US 7588633 B2
A filler component for making an investment casting slurry, which comprises: a major portion of finely divided silica, aluminum silicate, alumina, zircon, or mixtures thereof; and a minor portion of one or more finely divided materials having particles in which, on average, at least one dimension of the particle is at least about four times greater than at least one other dimension of the particle. Typically, the particles are of generally plate-like or needle-like shape.
1. A method of making an investment casting slurry comprising: mixing a filler component and a binder, wherein a major portion of more than 50 weight % of the filler component comprises finely divided particles selected from the group consisting of silica, aluminum, silicate, alumina and zircon; and a minor portion of less than 50 weight % of the filler component comprises finely divided kaolin particles having a plate shaped, needle shaped or tubularshaped structure, in a concentration sufficient to reduce drainage time of a slurry containing said filler component after application to an investment casting pattern, when compared with a slurry without said minor portion wherein:
the filler component and the binder component lack organic fibers;
a major filler component which defines between 0.99 and 85 weight percent of the filler component has, on average, a generally similar extent in their three dimensions;
a minor filler component which defines between 0.1 to 15 weight percent of the filler component particles has, on average, at least one dimension of the particle which is at least about four times greater than at least one other dimension of the particle;
the filler component when formed into a slurry has a viscosity of 8 to 30 seconds using a Gardco/ISO Mini Dip Viscosity Cup with a 6 mm orifice.
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This application is a continuation application of U.S. patent application Ser. No. 10/942,451, which was filed on Sep. 16, 2004 now abandoned.
This invention relates generally to investment casting, and, more particularly, to a filler component of investment casting slurry for making investment casting molds, which can have significantly improved characteristics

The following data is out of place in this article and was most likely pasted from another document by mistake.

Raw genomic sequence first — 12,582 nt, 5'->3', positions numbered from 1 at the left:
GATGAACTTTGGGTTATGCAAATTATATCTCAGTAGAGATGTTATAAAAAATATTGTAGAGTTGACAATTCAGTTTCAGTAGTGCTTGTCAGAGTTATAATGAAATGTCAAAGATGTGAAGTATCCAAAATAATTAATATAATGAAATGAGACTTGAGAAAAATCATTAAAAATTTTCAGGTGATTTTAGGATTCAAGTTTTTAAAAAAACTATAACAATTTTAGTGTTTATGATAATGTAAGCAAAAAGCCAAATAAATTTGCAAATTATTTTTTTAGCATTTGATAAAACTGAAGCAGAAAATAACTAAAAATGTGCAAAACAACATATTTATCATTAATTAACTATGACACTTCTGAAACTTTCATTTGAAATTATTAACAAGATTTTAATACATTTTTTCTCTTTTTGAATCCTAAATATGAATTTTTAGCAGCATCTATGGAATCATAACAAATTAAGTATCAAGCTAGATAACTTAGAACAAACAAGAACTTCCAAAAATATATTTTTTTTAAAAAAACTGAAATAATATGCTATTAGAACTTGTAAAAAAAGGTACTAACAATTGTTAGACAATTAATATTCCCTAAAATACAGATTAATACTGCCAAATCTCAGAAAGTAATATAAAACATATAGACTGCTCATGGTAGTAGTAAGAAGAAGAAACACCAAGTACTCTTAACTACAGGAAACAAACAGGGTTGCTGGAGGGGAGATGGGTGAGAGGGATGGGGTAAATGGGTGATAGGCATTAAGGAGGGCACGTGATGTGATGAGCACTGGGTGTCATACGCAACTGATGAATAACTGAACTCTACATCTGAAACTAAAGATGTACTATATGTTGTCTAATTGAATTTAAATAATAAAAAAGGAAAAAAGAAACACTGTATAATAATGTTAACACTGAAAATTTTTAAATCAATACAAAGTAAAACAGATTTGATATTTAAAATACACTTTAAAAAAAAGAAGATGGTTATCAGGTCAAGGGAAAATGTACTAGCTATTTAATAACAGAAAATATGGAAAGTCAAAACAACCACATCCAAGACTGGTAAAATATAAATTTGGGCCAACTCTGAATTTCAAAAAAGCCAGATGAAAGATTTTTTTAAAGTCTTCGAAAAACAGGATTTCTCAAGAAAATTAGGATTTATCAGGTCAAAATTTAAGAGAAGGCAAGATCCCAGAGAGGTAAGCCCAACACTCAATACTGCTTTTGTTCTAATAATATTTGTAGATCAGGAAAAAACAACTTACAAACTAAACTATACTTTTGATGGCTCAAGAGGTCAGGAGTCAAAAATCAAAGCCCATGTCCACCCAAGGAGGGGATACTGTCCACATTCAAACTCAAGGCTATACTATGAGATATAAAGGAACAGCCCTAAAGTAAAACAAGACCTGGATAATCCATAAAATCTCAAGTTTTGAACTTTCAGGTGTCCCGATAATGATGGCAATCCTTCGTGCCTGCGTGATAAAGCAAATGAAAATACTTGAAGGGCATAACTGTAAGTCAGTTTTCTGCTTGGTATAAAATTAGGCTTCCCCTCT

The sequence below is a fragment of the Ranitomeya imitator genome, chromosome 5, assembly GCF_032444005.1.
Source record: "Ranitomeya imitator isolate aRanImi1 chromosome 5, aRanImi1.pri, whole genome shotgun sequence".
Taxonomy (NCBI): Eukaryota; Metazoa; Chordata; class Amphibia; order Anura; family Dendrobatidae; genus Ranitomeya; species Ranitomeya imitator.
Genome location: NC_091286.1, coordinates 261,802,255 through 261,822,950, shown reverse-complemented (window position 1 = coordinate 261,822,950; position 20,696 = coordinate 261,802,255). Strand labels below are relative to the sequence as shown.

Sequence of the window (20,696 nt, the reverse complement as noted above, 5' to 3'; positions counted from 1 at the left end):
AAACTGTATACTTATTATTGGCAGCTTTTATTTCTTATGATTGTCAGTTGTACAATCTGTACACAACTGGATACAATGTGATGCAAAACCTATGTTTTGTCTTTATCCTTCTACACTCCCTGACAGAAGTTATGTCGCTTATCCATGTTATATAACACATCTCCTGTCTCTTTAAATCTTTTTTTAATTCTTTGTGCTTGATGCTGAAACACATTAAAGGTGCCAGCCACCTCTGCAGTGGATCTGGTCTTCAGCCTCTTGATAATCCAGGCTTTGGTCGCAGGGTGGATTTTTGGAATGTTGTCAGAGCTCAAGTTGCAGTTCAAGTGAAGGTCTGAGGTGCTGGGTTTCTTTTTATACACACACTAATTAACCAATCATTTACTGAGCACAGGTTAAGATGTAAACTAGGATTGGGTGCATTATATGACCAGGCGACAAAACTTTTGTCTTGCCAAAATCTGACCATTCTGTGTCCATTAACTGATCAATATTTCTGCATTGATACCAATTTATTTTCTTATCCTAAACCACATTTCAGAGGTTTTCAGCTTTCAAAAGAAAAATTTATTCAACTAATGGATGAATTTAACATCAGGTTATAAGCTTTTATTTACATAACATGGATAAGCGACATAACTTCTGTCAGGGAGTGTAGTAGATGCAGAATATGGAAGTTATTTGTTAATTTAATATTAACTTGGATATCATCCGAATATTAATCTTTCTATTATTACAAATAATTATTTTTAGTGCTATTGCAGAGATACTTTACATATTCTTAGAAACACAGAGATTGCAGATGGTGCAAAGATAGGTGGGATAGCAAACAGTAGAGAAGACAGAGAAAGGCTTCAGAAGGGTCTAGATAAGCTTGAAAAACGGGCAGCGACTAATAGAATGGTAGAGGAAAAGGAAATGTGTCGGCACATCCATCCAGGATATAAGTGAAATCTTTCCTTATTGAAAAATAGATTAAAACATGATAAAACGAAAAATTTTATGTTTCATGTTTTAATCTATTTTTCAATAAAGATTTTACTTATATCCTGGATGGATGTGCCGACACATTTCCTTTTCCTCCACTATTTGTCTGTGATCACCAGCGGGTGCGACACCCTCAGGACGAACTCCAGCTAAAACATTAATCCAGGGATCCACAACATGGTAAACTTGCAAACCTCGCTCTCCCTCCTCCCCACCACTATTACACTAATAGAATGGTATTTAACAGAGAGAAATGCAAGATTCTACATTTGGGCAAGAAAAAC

As described in Doles U.S. Pat. No. 6,540,013 B1, and Doles et al. U.S. Pat. No. 6,770,699 B2, investment casting is used to produce high quality metal articles that meet relatively close dimensional tolerances. The process has also been called lost wax, lost pattern and precision casting. Typically, an investment casting is made by first constructing a thin-walled ceramic mold, known as an investment casting shell, into which molten metal can be introduced.
Shells are usually constructed by first making a facsimile or pattern, from a meltable substrate, of a metal object to be made by investment casting. Suitable meltable substrates may include, for example, wax, polystyrene, or other plastics.
Next, a ceramic shell is formed around the pattern. This may be accomplished by dipping the pattern into a slurry containing a mixture of liquid refractory binders such as colloidal silica, ethyl silicate, and/or various organic polymers, plus a refractory powder such as quartz, fused silica, zircon, alumina, or aluminosilicate (aluminum silicate), and then sieving dry, refractory grains onto the freshly dipped pattern (this step is usually referred to as stuccoing the mold). Typically, each coat of slurry and refractory grains is air-dried before subsequent coats are applied.